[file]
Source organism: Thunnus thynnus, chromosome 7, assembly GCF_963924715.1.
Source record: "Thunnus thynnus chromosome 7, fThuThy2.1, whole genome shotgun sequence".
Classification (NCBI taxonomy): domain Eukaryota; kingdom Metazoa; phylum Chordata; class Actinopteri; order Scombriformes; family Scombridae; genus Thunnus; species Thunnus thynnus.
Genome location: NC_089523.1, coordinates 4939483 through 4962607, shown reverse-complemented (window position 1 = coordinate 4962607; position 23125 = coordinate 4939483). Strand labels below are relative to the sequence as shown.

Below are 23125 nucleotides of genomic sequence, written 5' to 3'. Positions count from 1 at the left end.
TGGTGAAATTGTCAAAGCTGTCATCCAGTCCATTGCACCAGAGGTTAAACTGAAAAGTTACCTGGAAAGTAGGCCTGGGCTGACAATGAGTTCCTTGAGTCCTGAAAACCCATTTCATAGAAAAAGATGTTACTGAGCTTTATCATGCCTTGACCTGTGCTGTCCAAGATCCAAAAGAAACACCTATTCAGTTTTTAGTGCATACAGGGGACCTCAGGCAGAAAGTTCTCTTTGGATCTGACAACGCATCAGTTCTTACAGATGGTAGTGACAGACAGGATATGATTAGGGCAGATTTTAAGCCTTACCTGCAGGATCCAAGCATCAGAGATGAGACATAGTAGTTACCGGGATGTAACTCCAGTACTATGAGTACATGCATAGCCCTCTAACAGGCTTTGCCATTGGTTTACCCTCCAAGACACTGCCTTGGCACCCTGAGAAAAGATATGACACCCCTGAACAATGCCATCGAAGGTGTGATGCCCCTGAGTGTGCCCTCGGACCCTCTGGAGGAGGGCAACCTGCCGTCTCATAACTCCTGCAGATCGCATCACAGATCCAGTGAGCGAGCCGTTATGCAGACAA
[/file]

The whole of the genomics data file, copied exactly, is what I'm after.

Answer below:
Source organism: Thunnus thynnus, chromosome 7, assembly GCF_963924715.1.
Source record: "Thunnus thynnus chromosome 7, fThuThy2.1, whole genome shotgun sequence".
Classification (NCBI taxonomy): domain Eukaryota; kingdom Metazoa; phylum Chordata; class Actinopteri; order Scombriformes; family Scombridae; genus Thunnus; species Thunnus thynnus.
Genome location: NC_089523.1, coordinates 4939483 through 4962607, shown reverse-complemented (window position 1 = coordinate 4962607; position 23125 = coordinate 4939483). Strand labels below are relative to the sequence as shown.

Below are 23125 nucleotides of genomic sequence, written 5' to 3'. Positions count from 1 at the left end.
TGGTGAAATTGTCAAAGCTGTCATCCAGTCCATTGCACCAGAGGTTAAACTGAAAAGTTACCTGGAAAGTAGGCCTGGGCTGACAATGAGTTCCTTGAGTCCTGAAAACCCATTTCATAGAAAAAGATGTTACTGAGCTTTATCATGCCTTGACCTGTGCTGTCCAAGATCCAAAAGAAACACCTATTCAGTTTTTAGTGCATACAGGGGACCTCAGGCAGAAAGTTCTCTTTGGATCTGACAACGCATCAGTTCTTACAGATGGTAGTGACAGACAGGATATGATTAGGGCAGATTTTAAGCCTTACCTGCAGGATCCAAGCATCAGAGATGAGACATAGTAGTTACCGGGATGTAACTCCAGTACTATGAGTACATGCATAGCCCTCTAACAGGCTTTGCCATTGGTTTACCCTCCAAGACACTGCCTTGGCACCCTGAGAAAAGATATGACACCCCTGAACAATGCCATCGAAGGTGTGATGCCCCTGAGTGTGCCCTCGGACCCTCTGGAGGAGGGCAACCTGCCGTCTCATAACTCCTGCAGATCGCATCACAGATCCAGTGAGCGAGCCGTTATGCAGACAA